Asthma medicines can treat asthma symptoms as they happen. Your child may also need a treatment which will help to prevent symptoms. Most asthma treatments are breathed in through an inhaler. Some children may also be prescribed syrups or tablets to take from time to time. Every child’s asthma is different. It is perfectly normal for the medicine your child takes to be different from what another child takes.
The treatment your child is prescribed will depend on:
How often they get symptoms
How bad their symptoms are
How well the treatments have worked
Most children with asthma use an inhaler
Your child will probably have an inhaler to use when they get symptoms. This is what is known as a reliever and it is usually in a blue canister. It contains a drug called salbutamol or terbutaline.
Your child will generally need two, three or four puffs on the inhaler to relieve their symptoms.
Your child should carry this inhaler with them all the time.
If your child gets symptoms less than once a week, this may be all the treatment they need.
If your child experiences symptoms three times a week or more
If your child experiences asthma symptoms often, they will more than likely have a steroid inhaler. This is a preventer; it usually comes in a brown, cream, red or orange inhaler. It helps your child’s lungs work better which will reduce the occurrence of asthma symptoms. Your child will generally use this inhaler once or twice a day.
The dose of steroids your child needs will depend on how often he experiences symptoms and how severe these are.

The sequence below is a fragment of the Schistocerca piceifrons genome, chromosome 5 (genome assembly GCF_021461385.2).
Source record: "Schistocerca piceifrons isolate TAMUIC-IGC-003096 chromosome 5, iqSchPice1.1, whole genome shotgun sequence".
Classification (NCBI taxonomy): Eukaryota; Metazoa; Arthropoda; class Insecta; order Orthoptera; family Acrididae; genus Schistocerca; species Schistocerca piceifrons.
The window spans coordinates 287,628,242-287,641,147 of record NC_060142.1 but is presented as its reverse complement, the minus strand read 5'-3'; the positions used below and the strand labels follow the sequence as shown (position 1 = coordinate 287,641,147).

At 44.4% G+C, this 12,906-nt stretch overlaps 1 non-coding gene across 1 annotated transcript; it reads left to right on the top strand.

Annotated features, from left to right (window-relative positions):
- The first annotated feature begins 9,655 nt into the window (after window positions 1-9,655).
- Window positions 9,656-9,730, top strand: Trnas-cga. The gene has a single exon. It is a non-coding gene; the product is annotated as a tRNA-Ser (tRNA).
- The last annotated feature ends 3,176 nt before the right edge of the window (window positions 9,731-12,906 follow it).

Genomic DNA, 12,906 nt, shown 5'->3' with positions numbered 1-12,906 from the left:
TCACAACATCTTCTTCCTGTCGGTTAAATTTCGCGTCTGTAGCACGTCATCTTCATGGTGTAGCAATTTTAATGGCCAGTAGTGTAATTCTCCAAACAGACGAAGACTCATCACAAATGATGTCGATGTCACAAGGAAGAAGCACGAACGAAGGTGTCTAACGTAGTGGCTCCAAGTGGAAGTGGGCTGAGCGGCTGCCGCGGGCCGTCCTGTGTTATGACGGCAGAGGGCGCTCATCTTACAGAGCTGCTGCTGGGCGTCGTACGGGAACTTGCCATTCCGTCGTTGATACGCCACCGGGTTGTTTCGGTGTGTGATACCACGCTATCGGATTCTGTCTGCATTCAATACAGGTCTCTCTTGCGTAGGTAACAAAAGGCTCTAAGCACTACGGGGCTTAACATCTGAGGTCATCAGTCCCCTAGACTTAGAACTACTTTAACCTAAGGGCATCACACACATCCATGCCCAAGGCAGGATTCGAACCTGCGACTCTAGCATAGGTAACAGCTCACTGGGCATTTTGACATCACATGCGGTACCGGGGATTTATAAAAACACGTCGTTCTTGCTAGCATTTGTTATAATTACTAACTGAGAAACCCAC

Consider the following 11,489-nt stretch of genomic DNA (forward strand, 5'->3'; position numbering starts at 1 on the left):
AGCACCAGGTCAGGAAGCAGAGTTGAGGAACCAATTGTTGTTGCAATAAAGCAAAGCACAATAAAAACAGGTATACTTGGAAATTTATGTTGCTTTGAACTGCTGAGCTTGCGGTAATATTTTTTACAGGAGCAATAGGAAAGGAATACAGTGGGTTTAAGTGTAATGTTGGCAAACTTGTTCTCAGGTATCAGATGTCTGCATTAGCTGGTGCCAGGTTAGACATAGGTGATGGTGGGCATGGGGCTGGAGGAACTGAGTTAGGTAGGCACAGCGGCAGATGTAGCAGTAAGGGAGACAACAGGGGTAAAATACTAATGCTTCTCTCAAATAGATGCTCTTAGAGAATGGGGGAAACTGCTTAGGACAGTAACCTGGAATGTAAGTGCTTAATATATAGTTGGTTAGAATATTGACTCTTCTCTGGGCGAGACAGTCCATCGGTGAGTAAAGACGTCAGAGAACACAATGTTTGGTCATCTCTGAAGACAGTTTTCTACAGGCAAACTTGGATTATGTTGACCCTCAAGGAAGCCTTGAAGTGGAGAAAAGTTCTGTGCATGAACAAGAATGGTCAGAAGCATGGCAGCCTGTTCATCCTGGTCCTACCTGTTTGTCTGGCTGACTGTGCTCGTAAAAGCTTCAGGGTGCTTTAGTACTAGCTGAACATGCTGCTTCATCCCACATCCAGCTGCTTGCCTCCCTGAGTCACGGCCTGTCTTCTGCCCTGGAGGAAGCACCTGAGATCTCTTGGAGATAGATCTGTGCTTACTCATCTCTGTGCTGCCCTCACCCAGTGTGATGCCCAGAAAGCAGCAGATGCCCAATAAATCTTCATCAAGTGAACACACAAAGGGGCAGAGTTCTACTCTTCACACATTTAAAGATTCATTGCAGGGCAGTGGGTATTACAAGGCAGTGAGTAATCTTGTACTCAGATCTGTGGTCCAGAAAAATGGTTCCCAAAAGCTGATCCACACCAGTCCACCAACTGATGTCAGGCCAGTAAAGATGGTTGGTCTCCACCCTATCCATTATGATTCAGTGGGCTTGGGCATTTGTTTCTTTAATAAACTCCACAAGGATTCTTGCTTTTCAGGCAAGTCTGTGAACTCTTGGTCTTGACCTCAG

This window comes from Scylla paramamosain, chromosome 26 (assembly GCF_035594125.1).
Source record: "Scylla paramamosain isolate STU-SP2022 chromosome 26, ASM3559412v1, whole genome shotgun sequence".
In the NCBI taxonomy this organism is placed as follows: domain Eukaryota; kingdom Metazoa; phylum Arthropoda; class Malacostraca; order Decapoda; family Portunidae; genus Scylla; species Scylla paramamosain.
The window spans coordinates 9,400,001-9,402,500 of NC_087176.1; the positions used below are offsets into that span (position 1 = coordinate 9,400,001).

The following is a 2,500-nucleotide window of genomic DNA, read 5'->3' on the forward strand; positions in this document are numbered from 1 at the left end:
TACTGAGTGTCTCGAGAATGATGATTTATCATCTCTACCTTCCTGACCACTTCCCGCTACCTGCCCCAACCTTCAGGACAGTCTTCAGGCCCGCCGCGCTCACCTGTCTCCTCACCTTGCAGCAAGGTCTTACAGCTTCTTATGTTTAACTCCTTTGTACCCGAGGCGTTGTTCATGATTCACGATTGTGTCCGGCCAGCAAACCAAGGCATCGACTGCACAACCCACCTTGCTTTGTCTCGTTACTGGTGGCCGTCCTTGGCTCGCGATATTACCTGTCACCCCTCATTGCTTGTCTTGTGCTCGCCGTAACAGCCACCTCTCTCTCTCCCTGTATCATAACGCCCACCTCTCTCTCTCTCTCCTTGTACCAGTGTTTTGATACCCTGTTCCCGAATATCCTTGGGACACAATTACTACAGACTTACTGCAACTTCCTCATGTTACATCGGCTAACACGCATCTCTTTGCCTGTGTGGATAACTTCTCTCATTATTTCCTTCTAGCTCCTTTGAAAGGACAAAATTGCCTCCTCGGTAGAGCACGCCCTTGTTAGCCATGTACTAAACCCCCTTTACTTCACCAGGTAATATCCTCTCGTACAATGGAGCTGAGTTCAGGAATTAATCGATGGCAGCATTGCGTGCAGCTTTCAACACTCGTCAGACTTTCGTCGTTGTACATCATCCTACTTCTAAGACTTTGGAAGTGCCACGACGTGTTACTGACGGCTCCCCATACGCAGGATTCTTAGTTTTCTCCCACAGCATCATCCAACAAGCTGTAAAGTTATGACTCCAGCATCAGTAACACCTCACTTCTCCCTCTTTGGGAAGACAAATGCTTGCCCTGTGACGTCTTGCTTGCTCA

If your child has tried using two inhalers but is still getting symptoms
Your child’s doctor may prescribe another treatment called salmeterol. This can help to better control your child's symptoms. Your child must use this type of inhaler only with a steroid inhaler as using it on its own can be dangerous.
Your child may also be prescribed tablets to help prevent symptoms. Your child may be prescribed leukotriene antagonists or theophylline tablets. If this is the case, they would need to continue using their steroid inhaler while they are taking these pills.
If these don’t make an impact, your child may be prescribed a higher dose of steroids to breathe in through an inhaler.
Changing your child's treatment
If your child suffers from asthma, your GP or practice nurse will need to see your child at least once a year to check that their asthma is under control. If your child doesn’t experience symptoms very often, they may be able to take a lower dose of their medicine. If they've been getting regular symptoms, they may need a higher dose. Doctors and nurses try to treat asthma with the lowest dose of each medicine. The lower the dose, the less likely your child is to get side effects.